Zombie Mañana: The Human Experience


A violin begins to play over a smooth electric beat. Two seemingly different sounds that coincide to create a unique, aesthetically-pleasing sound. Sounds begin to loop and build with vocals, drums, violin and synth. The energy of the sounds seems as though it must come from a booming band of six or more, but only three people are on stage. Hypnotic visuals spiral on the projector as the lights dance on the faces of the three performers.   

Zombie Mañana is a Chicago-based band consisting of Danny Biggins, Dustin Borlack, and Cassandra Lynn. Danny began writing solo work in 2013, and in the turn of 2016 he brought on drummer Dustin and vocalist/violinist Cassie.

After seeing the band perform live, I was blown away. They have the unique ability to combine a variety of genres and sounds that go deep beyond just melodies and harmonies. What makes Zombie Mañana different from the rest is their ability to use outside sounds from nature, and the voice as an instrument rather than just vocals. They have sampled sounds such as laughter, birds chirping, a train passing, and the sound of a haunting, out-of-tune organ as only a few examples. They use elements of life to heighten the instrumental and vocal experience. 

I was lucky enough to get the chance to speak with Zombie Mañana at the show. 


CRAFTED: Where did the name come from? 

ZOMBIE MANANAThe phrase Zombie Mañana first appeared as lyrics I wrote late one night: "I'm trading sleep for a zombie mañana," (from New Meanings). A couple days later the phrase was stuck in my head. I liked the way it looked and the sound of it, and also the social/political commentary that is implied in the name. 


C: What genre would you consider Zombie Mañana, and who are your main influences? 

ZM: Electronic singer/songwriter, rock, psychedelic, alternative, dub, fusion. We played in jazz bands in college, and in that time got into classical and world music as well, all of which influences the compositions. Our main influences include Radiohead, Animal Collective, Flaming Lips, Dirty Projectors, and Beck, to name a few.


C: Tell me about the writing process. 

ZM: The songs often start either with a rhythmic idea or I'll stumble on a chord progression and write to that. I compose and track everything in Ableton Live. I'll create melodic and riff ideas on either guitar, keyboard, or just simply my voice. As for the lyrics, they often come last but sometimes I stumble on a phrase or I hear someone say something cool and I'll decide that I'm going to write a song around that idea. When Dustin and Cassie each joined, they had to learn a bunch of songs that already existed. They have really brought these songs to new heights. Learning all these songs has helped them to really get into the vibe that I'm trying to create, and will prepare us for songwriting going forth. We just recently began writing new songs together. Dustin has been sending live drum recordings by phone that I have made music around. Technology!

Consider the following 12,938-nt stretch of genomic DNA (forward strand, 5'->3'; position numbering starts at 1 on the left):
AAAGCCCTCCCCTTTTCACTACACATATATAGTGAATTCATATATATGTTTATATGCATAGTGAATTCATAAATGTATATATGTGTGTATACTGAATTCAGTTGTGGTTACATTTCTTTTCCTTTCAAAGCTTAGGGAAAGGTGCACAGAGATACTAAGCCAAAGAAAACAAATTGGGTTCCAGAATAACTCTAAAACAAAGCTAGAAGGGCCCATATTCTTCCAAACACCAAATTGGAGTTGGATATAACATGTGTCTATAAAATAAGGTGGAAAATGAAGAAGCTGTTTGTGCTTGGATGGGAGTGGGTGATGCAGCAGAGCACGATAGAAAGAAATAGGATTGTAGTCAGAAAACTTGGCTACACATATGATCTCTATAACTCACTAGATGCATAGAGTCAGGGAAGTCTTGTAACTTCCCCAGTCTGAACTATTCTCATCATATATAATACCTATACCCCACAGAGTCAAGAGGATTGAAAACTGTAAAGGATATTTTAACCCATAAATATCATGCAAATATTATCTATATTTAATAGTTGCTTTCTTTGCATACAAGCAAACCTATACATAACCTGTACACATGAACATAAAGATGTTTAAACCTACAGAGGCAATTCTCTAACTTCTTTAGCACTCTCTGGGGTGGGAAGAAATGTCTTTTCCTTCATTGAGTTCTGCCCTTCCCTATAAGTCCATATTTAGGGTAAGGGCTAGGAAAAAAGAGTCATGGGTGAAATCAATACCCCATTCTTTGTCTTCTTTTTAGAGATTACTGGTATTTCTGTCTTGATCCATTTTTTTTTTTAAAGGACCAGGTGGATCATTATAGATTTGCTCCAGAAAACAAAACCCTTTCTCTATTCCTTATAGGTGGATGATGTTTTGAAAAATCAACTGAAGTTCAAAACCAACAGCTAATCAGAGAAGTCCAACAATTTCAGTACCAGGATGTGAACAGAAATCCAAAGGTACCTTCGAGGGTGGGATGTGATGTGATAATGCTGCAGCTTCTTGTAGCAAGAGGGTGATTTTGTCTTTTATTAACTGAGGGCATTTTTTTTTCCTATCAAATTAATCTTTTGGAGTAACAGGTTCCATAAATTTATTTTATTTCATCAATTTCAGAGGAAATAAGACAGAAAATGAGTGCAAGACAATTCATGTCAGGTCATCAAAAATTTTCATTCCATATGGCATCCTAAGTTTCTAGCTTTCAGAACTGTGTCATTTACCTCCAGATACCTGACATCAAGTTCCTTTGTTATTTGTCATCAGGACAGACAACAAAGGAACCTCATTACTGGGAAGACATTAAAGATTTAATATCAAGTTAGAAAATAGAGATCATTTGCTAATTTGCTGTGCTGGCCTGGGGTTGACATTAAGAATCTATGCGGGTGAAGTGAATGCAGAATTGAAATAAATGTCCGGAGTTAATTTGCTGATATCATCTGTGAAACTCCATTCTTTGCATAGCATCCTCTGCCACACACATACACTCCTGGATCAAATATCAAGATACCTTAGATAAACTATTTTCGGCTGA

C: How will having additional writers add to the sound of the band?

ZM: We are excited for that because I am always open to ideas and new perspectives that I hadn’t thought of before. Collaboration will take the art to new places. Dustin has had a lot of input on live transitions for the songs and expanding certain sections for improvisation. The new songs that are being written have a lot of cool and complex rhythmic ideas. It helps that we are both like minded when it comes to music and humor. Cassie has a wonderful sense of melody and I look forward to picking her brain and including more vocal harmonies. 


C: Any last thoughts? 

ZM: Zombie Mañana is a band focused on manifesting more than just sound. We make use of live visuals - often by our friend Brandyn Zpacely. We aim to connect with the audience on an intimate level. Sometimes life is sweet, sometimes life is scary. Same goes for our music. We aim to express a wide range of the human experience. There is a lot of tension and uncertainty in the world right now, and we need to feel connected more than ever as a species. This world needs more art. Humans need more empathy and compassion for others and this planet. Otherwise, it will most certainly be a "Zombie Tomorrow". 


Zombie Mañana has a few dope upcoming projects: a new single will be out soon, and there's a show October 7th at The Store, a venue in Lincoln Park, Chicago.